> Oh, right. Note that I am relying on buildsets.submitted_at rather than
> chasing through to the changes.when_timestamp. Hopefully that doesn't
> introduce too much inaccuracy? I had trouble getting that query to ever
> finish. I probably should have modified get_build_times_for_builders.py
> instead of doing everything in raw sql.

I actually just realized that you probably don't want either of these. They're useful for measuring turnaround times, as they represent push time, but if you just care about job run times you should use builds.finish_time-builds.start_time. It's tricky though, because at some point you have to account for coalesced builds due to peak load. My script (https://hg.mozilla.org/build/braindump/file/c10104f5f52c/buildbot-related/get_build_times_for_builders.py) knows how to do that.
(In reply to Ben Hearsum [:bhearsum] from comment #5)
> (In reply to Steve Fink [:sfink] from comment #4)
> > Oh, right. Note that I am relying on buildsets.submitted_at rather than
> > chasing through to the changes.when_timestamp. Hopefully that doesn't
> > introduce too much inaccuracy? I had trouble getting that query to ever
> > finish. I probably should have modified get_build_times_for_builders.py
> > instead of doing everything in raw sql.
> 
> I actually just realized that you probably don't want either of these.
> They're useful for measuring turnaround times, as they represent push time,
> but if you just care about job run times you should use
> builds.finish_time-builds.start_time. It's tricky though, because at some
> point you have to account for coalesced builds due to peak load. My script
> (https://hg.mozilla.org/build/braindump/file/c10104f5f52c/buildbot-related/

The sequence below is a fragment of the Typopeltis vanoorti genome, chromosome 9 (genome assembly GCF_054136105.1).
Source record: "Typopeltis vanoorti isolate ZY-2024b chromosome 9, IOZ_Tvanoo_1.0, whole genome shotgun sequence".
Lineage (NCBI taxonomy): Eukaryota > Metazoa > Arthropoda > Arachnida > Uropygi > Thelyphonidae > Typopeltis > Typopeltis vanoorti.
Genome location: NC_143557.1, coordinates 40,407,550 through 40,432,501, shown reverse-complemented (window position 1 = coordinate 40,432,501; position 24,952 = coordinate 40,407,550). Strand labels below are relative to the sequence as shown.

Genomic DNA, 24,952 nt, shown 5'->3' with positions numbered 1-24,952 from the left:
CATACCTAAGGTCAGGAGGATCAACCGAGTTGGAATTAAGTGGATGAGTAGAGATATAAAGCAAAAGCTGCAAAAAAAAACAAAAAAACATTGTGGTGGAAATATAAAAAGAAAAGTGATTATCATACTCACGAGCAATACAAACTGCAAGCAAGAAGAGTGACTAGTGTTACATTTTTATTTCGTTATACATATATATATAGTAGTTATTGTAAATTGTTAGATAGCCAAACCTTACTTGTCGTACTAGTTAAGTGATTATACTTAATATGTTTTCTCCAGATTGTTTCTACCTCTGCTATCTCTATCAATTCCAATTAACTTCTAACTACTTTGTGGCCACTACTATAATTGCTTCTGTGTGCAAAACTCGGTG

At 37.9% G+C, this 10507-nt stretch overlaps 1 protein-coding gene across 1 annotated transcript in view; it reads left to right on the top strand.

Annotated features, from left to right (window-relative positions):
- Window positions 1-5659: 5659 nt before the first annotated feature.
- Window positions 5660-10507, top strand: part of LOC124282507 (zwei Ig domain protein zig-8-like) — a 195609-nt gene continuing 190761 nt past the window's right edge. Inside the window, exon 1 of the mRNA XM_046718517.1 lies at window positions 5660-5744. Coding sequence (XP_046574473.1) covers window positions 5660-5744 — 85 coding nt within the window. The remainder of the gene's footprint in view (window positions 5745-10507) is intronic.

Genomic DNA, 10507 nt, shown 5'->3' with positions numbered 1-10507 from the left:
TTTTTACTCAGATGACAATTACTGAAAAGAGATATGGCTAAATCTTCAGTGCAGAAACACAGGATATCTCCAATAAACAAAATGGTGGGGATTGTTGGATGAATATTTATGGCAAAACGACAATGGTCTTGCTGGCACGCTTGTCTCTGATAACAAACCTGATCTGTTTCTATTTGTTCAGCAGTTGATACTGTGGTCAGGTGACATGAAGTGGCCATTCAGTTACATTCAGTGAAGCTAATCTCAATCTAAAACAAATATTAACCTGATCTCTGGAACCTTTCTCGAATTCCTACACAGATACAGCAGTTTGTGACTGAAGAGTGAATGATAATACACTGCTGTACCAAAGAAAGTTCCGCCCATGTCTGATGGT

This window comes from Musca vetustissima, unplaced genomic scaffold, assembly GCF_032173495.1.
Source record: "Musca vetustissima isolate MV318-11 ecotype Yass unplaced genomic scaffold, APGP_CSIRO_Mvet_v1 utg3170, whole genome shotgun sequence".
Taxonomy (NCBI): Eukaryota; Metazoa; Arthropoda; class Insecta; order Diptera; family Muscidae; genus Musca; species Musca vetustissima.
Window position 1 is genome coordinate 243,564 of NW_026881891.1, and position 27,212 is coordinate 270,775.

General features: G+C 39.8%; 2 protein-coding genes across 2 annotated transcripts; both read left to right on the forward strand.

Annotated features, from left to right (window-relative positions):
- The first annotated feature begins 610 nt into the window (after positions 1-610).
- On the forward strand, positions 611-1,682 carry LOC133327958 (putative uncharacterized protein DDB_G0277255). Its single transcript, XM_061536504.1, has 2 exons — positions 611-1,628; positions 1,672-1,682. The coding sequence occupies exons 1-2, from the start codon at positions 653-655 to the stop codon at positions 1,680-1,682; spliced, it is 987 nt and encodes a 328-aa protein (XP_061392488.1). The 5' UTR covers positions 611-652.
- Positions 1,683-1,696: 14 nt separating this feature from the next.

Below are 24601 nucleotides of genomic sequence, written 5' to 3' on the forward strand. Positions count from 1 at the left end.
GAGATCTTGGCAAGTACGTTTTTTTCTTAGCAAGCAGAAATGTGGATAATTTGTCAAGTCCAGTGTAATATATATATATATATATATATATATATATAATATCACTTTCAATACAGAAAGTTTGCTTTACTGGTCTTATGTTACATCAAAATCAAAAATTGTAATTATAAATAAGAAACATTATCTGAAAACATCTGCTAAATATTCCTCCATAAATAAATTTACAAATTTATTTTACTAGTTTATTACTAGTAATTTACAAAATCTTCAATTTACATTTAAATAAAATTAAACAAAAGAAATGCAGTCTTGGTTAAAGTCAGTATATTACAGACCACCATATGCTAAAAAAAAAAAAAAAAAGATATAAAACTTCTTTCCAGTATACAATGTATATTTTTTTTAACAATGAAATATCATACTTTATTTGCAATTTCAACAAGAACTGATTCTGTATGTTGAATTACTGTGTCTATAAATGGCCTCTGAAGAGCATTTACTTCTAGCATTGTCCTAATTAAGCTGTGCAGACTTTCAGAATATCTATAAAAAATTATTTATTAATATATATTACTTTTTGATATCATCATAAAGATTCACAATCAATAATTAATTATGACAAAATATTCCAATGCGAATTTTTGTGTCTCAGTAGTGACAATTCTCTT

> get_build_times_for_builders.py) knows how to do that.

Whoops, sorry. Although I do use buildsets.submitted_at, that's only for computing wait_time, and I'm not using that for the above data. So those results are already using what you suggest, finish_time-start_time. But without handling coalescing.

Here are the results for build-only jobs less than 6 hours:

+--------------+-----------------+
| spidermonkey | sum(r.run_time) |
+--------------+-----------------+
|            0 |      1425141881 |
|            1 |        18596579 |
+--------------+-----------------+

which comes to 1.29%.

(...and in related new, it looks like I've accidentally added several spidermonkey try jobs recently that I need to kill off...)
Depends on: 1009763
Whiteboard: [kanban:engops:https://mozilla.kanbanize.com/ctrl_board/6/2184]
Whiteboard: [kanban:engops:https://mozilla.kanbanize.com/ctrl_board/6/2184] → [kanban:engops:https://mozilla.kanbanize.com/ctrl_board/6/2195]
Whiteboard: [kanban:engops:https://mozilla.kanbanize.com/ctrl_board/6/2195] → [kanban:engops:https://mozilla.kanbanize.com/ctrl_board/6/2199]
Blocks: 1107807
Depends on: 1247630
Depends on: 1250709
Depends on: 1273639
Depends on: 1273917
Depends on: 1274060
Depends on: 1275775
Steve, is there anything left to do here?
Flags: needinfo?(sphink)
(In reply to Chris AtLee [:catlee] from comment #7)
> Steve, is there anything left to do here?

No. This is a meta bug. I've been using it to gather bugs that add more spidermonkey builds (or change their cost substantially), just from a vague sense of wanting to keep a handle on things and to notify you people when I'm running up your AWS bill. But the actual content of this bug comes from buildbot-only days, and hopefully there are now better ways to estimate the load imposed by a set of jobs (garndt has something for that, I believe?).

So if this is being tracked in some other way now, then there is indeed no reason for this bug to exist.
Flags: needinfo?(sphink)
Depends on: 1413721
Assignee: nobody → sphink
Component: General Automation → General
Depends on: 1509992
Depends on: 1508738

This bug isn't really being used anymore.

Status: NEW → RESOLVED
Closed: 3 months ago
Resolution: --- → INACTIVE
You need to log in before you can comment on or make changes to this bug.